The other day, I visited my mom, who has some memory issues. I went to the fridge and found some really old, expired meat. It freaked me out. I never thought of this as a worry.
Signed, Funky fridge fear.
I have seen many interesting furry and colourful items in the fridges of many seniors. The question is whether this is indicative of issues caring for oneself and the answer is usually — yes. Sometimes it is the first clue in an individual’s changing physical or cognitive abilities.
Older people change in their use of the kitchen, cooking habits and their shopping routines. This can occur for a variety of reasons. Changes in mobility, access to supermarkets and more time spent eating alone are just a few examples.
Seniors with weakened immune systems are at the greatest risk for food-borne illness. These high-risk populations are less able to fight off disease and are therefore more susceptible to illness. Making safe food choices is a key strategy at any age; but as people get older, there may be reasons why this becomes more problematic.
Many chronic illnesses — like infections and diabetes as well as kidney disease — can make it more difficult to fight off infections. The body is not as able to mount the same response to bacteria like E. coli and salmonella. The stomach acid produced by the body is reduced as we age, and some medications can further reduce the production of gastric acid, which kill harmful bacteria.
Some seniors cannot manage to keep track of food, as they can become confused about day and date and may not be able to comprehend expiry or “best before” dates. They may also not recall when they purchased their food, forgetting which days of the week food items were bought. This is a cognitive issue that is related to other functional concerns.
In the past, mom may have had a routine to check her fridge for spoilage, but now may not remember when or how to do this. Family can gently remind the person to do a cleanup, but it is usually necessary to take a more proactive approach and ensure that old food is tossed away when you are present.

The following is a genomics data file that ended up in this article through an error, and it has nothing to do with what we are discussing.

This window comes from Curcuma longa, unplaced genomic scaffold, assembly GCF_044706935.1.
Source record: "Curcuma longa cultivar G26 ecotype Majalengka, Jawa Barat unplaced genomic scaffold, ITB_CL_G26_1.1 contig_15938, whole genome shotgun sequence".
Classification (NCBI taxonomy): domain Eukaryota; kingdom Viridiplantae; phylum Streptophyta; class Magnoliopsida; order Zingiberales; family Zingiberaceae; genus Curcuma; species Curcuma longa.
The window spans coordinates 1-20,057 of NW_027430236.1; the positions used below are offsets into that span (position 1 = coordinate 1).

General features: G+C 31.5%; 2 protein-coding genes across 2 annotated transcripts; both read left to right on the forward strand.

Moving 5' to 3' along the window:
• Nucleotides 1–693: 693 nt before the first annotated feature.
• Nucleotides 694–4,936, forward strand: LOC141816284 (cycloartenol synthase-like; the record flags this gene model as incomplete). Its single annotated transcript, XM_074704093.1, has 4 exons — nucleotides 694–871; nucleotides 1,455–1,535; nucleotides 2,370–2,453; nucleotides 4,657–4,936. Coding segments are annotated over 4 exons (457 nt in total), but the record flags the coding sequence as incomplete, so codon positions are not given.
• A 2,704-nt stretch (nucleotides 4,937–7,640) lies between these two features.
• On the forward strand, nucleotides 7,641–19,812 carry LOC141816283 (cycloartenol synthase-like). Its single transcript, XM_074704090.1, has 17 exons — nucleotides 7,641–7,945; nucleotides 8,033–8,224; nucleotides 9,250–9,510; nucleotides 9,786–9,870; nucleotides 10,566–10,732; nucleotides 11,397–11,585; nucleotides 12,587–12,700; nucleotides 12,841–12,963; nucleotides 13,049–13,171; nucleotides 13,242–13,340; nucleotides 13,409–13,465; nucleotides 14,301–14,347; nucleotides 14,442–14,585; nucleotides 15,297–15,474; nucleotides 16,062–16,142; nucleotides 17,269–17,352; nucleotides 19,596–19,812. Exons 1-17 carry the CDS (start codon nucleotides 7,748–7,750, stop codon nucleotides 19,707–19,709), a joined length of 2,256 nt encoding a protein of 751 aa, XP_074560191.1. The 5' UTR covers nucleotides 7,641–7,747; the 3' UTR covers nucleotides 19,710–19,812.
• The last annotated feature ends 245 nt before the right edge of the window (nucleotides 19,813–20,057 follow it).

This can become a delicate issue, as many seniors do not like the idea of throwing out food and tight budgets may exacerbate the negative response. Taking the person shopping may help and offers a chance to exchange and/or organize food products.
“Family should also watch out for symptoms of food-borne illness such as stomach cramps, fever, headache, nausea, vomiting or diarrhea,” statesKhashayar Amirhosseini, manager of food and nutrition services at Baycrest.
Vomiting and diarrhea are the most common symptoms. Their onset usually occurs between one hour and five days after eating contaminatedfood. Check with a doctor if you see repeated issues with this. Bacteria increase if food is not cooked or stored properly. Additionally, many pathogens are passed between people through improper hand washing when handling food. Hand washing is the best way to prevent the spread of disease.
Issues can emerge in meal preparation when someone is less cognitively intact. These individuals don’t cook as often, so they may undercook chicken, raw eggs and other products. Infectious disease worsens the cognition of a vulnerable individual, so it is critical to be protective. Some individuals with cognitive issues hoard food and this puts them at higher risk of contracting food-borne illnesses.
Have a routine whereby one day a week is designated as “cleanup day.” A cleaning lady, caregiver or a family member can ensure that this is done as part of the kitchen routine. Ensure that utensils, countertops, sinks and other food contactsurfaces are cleaned and sanitized after each use. You may have no choice but to step in more if you see evidence of repeated problems.
Family members can also take food items home for their own use if these products are “almost -expired.” This action is often pleasing to some older adults who see that their food is not being tossed out under their watch and going to those they love.
This is another tough and awkward caregiver management issue, but one that needs attention; otherwise, it can truly lead to serious problems.
Nira Rittenberg is an occupational therapist who specializes in geriatrics and dementia care at Baycrest Health Sciences Centre and in private practice. She is co-author of Dementia A Caregiver’s Guide available at www.baycrest.org/dacg Email questions to email@example.com